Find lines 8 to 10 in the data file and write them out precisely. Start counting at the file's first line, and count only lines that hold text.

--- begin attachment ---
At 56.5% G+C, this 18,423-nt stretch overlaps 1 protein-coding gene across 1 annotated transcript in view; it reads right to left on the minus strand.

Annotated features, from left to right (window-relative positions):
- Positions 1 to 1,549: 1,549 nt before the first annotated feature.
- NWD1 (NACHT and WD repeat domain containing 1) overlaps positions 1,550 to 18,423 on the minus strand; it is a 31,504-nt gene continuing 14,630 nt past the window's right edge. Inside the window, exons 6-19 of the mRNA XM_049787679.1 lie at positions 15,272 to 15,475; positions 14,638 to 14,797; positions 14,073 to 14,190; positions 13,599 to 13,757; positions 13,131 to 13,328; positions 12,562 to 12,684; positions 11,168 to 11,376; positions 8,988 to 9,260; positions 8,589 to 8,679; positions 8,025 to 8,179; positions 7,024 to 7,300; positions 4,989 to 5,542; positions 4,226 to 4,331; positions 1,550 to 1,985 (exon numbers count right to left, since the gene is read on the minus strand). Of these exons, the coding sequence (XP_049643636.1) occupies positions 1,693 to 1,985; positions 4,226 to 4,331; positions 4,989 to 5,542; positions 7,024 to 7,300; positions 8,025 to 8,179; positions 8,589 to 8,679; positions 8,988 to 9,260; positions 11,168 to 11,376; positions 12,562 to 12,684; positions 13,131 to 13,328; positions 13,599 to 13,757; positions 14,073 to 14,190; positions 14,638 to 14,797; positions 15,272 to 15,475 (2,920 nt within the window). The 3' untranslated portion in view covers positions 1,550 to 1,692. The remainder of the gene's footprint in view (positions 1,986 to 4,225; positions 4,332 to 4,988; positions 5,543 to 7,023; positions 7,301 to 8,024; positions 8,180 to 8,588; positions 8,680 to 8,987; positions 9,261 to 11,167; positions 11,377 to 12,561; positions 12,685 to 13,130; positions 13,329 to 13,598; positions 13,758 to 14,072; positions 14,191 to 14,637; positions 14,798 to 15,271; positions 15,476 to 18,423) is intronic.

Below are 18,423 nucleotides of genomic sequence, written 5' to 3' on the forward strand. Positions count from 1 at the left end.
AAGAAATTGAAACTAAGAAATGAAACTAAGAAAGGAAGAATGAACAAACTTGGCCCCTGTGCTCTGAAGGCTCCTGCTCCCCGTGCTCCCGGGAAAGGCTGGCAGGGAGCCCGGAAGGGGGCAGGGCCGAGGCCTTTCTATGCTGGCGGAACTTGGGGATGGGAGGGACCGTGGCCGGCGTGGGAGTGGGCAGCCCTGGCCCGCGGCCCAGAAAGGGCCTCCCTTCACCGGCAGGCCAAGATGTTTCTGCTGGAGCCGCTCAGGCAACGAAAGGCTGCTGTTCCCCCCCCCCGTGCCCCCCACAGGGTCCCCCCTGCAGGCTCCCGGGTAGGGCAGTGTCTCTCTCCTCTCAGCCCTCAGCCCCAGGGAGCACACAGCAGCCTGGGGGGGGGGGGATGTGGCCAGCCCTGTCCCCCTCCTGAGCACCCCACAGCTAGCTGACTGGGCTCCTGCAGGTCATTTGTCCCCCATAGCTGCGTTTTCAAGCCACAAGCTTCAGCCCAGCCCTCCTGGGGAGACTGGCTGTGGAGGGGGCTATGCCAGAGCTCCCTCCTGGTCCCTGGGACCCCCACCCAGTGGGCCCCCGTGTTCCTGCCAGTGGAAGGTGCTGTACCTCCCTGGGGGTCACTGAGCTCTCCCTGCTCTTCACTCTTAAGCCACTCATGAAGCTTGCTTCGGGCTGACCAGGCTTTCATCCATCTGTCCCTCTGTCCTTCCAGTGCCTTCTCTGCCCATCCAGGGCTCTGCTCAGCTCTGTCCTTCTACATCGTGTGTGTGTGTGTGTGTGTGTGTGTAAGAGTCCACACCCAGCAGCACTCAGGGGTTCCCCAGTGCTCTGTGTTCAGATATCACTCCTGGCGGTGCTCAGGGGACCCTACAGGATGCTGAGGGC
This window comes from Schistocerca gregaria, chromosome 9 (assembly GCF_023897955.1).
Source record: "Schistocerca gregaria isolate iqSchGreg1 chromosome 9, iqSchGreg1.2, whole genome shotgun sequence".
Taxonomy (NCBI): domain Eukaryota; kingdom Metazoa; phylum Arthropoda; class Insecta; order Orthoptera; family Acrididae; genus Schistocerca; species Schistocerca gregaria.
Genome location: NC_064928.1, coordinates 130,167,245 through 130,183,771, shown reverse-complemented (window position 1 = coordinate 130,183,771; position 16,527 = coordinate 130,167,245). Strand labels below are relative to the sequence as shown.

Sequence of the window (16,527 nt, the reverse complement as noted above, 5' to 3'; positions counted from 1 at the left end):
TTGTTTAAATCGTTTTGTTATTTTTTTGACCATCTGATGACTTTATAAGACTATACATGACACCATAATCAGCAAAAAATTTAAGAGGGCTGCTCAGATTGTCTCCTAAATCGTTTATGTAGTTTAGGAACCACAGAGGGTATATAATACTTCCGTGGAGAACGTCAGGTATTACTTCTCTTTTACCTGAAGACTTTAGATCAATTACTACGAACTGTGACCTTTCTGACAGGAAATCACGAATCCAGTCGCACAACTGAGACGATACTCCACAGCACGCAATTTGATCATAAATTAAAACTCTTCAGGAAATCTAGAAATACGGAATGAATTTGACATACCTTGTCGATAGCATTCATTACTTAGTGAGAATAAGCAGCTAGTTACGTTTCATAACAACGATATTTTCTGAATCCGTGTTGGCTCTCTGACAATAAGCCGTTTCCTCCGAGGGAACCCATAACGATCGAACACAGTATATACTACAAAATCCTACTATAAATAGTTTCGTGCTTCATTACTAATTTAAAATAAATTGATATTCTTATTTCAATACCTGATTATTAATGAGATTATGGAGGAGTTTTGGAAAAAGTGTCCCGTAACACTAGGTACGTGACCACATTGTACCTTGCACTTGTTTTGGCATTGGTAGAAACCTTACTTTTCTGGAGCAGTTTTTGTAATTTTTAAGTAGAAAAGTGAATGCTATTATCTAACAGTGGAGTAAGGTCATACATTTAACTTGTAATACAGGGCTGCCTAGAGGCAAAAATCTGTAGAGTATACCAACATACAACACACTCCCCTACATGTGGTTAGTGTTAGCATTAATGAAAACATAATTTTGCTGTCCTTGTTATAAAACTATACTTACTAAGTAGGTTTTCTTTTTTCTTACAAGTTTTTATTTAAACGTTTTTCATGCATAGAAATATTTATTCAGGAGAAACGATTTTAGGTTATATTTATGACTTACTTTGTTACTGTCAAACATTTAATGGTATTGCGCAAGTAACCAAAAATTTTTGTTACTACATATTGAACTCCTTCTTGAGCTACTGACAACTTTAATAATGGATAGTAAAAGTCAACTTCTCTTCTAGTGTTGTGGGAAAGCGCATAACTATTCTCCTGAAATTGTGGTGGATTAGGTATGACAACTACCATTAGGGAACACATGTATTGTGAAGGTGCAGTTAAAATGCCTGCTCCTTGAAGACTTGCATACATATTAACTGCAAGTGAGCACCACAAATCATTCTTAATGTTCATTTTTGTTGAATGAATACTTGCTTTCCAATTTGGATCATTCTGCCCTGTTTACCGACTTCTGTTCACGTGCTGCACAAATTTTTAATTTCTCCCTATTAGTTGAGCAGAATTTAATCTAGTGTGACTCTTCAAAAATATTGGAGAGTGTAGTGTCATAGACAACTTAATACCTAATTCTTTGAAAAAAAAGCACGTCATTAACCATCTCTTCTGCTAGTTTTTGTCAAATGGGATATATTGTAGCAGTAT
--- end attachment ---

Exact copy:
Source record: "Schistocerca gregaria isolate iqSchGreg1 chromosome 9, iqSchGreg1.2, whole genome shotgun sequence".
Taxonomy (NCBI): domain Eukaryota; kingdom Metazoa; phylum Arthropoda; class Insecta; order Orthoptera; family Acrididae; genus Schistocerca; species Schistocerca gregaria.
Genome location: NC_064928.1, coordinates 130,167,245 through 130,183,771, shown reverse-complemented (window position 1 = coordinate 130,183,771; position 16,527 = coordinate 130,167,245). Strand labels below are relative to the sequence as shown.